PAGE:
Before going inside, take a moment to appreciate the monumentality and elegance of the wooden doors carved from walnut wood in 1551 by Antoine Volare.
Address: Basilique Saint-Pierre, Rue Saint-Pierre, Avignon, France.
Church and Monastery of the Carmelites
Church and Monastery of the Carmelites.
Construction of this Romanesque-Gothic church, belonging to the Order of Carmelites, began in the 13th century and lasted several centuries. In the 20th century it was one of the first venues of the Avignon theater festival.
Address: Eglise des Carmes, Place des Carmes, Avignon, France.
Gate of the Republic
The Gates of the Republic.
The Port de la Republique is the city gate through which you could enter the walled city of Avignon. It is located on the south side of the wall, opposite the central train station.
Address: Porte de la République 84000 Avignon France.
Saint Charles Gate
Saint Charles is one of the entrances to the fortress city of Avignon. It is located in the south-western part of the fortress wall, which surrounded the medieval city and is now a UNESCO World Heritage Site.
Address: Porte Saint-Charles 84000 Avignon France.
Porte de l’Oulle
Porte de l’Oulle is the entrance to the city-fortress of Avignon on the northwestern edge of the walls, near the banks of the Rhone and the Bridge of Avignon.
Address: Tour bus stop, Rue Rempart de l’Oulle, Avignon, France.
The Gates of the Rhone
The Porte du Rhône is the gateway limiting the entrance to medieval Avignon at the northwest corner of the wall, near the Saint-Benenezet Bridge.
Address: Porte du Rhône 84000 Avignon France.
Porte du Rhône.
The Porte de la Ligne is another gate, this time at the north end of the wall, near the Rhône River.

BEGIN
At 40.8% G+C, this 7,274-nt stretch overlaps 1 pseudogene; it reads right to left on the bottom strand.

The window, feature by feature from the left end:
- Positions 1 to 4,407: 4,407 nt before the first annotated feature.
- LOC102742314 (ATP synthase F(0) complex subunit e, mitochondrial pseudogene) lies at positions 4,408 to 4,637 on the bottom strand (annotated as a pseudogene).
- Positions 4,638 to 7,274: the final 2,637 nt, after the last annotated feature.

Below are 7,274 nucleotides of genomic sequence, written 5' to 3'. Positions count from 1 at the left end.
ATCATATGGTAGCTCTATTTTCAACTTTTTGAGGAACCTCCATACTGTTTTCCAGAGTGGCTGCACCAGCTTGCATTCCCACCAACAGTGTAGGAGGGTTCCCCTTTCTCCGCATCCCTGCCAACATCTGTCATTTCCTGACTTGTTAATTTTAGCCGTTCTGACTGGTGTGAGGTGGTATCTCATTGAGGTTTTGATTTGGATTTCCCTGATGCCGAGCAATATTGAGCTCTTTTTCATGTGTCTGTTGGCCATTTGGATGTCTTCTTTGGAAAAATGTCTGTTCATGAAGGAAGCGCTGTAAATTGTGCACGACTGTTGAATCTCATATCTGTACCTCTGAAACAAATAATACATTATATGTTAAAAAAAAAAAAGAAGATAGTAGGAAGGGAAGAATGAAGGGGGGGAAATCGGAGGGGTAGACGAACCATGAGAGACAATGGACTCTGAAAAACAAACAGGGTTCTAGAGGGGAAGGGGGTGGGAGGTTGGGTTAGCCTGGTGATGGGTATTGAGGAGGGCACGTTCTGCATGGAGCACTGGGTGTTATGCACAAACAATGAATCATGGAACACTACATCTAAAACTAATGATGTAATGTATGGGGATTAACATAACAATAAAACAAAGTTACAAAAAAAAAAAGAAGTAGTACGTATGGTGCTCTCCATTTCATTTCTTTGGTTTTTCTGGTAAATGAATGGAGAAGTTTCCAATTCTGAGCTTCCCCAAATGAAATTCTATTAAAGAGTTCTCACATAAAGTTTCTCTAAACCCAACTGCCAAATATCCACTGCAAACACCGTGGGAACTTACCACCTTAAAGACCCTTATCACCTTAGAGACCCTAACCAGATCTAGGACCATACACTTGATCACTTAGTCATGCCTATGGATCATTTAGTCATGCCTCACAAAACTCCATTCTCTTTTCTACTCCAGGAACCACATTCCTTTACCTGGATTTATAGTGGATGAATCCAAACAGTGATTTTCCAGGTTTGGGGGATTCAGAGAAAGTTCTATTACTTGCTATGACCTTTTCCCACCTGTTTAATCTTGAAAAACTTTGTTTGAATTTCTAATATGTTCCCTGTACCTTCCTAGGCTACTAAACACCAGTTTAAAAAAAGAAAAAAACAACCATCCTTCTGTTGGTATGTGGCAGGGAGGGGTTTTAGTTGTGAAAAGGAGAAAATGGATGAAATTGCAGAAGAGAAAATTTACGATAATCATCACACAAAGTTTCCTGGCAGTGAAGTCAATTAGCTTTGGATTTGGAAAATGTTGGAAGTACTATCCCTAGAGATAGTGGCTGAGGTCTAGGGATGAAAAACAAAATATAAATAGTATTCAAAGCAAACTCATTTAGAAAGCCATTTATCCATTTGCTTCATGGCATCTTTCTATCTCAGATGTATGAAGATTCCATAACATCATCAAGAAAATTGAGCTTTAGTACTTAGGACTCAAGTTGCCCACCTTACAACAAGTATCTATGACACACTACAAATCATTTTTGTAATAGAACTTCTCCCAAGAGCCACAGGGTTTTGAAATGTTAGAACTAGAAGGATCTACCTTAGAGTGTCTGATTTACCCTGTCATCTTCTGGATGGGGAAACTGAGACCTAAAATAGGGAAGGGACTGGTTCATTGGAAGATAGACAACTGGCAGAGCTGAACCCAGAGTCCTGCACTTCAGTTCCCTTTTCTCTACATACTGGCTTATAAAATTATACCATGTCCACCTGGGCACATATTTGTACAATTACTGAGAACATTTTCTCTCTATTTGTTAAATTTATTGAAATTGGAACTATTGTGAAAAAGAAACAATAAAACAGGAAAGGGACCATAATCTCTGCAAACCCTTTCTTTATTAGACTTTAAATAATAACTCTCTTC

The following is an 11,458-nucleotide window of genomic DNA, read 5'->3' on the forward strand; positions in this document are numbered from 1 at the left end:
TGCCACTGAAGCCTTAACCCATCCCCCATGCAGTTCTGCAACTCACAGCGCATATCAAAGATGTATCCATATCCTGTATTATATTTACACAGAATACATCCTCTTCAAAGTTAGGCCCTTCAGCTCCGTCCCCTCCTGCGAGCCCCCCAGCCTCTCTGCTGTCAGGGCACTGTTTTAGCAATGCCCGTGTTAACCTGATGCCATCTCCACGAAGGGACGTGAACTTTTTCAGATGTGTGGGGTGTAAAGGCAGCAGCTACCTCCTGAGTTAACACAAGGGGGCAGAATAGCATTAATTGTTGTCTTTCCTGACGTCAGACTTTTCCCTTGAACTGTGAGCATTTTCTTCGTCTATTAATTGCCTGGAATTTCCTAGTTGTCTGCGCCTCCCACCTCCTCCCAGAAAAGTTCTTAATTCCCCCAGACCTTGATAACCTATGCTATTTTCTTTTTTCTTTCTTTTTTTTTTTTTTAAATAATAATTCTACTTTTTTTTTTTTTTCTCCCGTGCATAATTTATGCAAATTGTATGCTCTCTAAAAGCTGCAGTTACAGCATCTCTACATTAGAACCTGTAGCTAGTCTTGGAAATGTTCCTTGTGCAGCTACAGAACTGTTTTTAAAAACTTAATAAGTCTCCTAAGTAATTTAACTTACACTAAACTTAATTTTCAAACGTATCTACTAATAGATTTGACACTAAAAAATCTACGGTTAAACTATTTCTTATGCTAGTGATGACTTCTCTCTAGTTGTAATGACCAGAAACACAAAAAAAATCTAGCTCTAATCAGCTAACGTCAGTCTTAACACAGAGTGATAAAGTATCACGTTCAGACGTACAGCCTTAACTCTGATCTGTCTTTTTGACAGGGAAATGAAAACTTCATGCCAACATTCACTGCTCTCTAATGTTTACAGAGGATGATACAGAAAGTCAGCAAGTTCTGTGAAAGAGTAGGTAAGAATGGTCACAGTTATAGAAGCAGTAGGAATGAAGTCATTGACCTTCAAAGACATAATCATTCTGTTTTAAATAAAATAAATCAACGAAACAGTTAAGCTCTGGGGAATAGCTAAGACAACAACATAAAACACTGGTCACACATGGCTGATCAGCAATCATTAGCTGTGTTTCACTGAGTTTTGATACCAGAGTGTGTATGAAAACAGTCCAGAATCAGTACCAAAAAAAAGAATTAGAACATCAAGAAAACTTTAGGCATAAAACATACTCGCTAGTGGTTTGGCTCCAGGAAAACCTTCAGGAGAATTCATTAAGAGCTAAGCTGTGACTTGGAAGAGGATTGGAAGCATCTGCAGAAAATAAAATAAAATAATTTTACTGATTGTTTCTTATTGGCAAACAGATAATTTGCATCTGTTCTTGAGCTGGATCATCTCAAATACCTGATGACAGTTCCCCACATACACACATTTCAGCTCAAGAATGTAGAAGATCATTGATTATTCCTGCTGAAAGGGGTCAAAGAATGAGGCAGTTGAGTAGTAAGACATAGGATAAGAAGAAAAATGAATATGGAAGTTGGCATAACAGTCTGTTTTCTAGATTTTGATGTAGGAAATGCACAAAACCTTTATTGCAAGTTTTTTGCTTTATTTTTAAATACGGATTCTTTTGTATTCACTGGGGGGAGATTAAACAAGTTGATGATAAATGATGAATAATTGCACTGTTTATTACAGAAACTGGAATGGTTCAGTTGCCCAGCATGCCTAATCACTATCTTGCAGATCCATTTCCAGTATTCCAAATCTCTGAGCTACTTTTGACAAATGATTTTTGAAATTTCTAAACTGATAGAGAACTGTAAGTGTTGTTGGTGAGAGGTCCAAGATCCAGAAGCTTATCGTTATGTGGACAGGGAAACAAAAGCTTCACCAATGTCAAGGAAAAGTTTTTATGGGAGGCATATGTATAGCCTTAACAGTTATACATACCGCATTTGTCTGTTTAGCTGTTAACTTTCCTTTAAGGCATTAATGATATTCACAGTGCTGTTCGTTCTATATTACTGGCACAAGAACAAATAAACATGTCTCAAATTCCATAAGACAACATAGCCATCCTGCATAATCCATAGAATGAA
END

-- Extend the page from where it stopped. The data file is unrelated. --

The address is Porte de la Ligne 84000 Avignon France.
St. Dominique Gate
Porte Saint-Dominique is the entrance to medieval Avignon, located at the western part of the fortress wall, near the Rhône River.
The address is Porte Saint-Dominique, 84000 Avignon, France.
Gates of Saint Roch
The Porte Saint Roche is a gateway in the city wall of Avignon, located on the southwest corner. This entrance is particularly well preserved.
The address is Porte Saint-Roch 84000 Avignon France.
The Gate of Saint Lazarus
The Porte Saint-Lazare is the entrance to the city-fortress of Avignon, located on the northeast corner.
Address: Porte Saint-Lazare 84000 Avignon France.
The Magnanen Gate is a gateway located on the southeastern edge of a defensive fortification.
Address: Porte Magnanen 84000 Avignon France.
The Porte Limbert is the last entrance to the medieval fortress city of Avignon. The gate is located on the southeastern edge of the wall.
Avignon (France) – the most detailed information about the city with photos. The main attractions of Avignon with descriptions, guides and maps.
City of Avignon (France).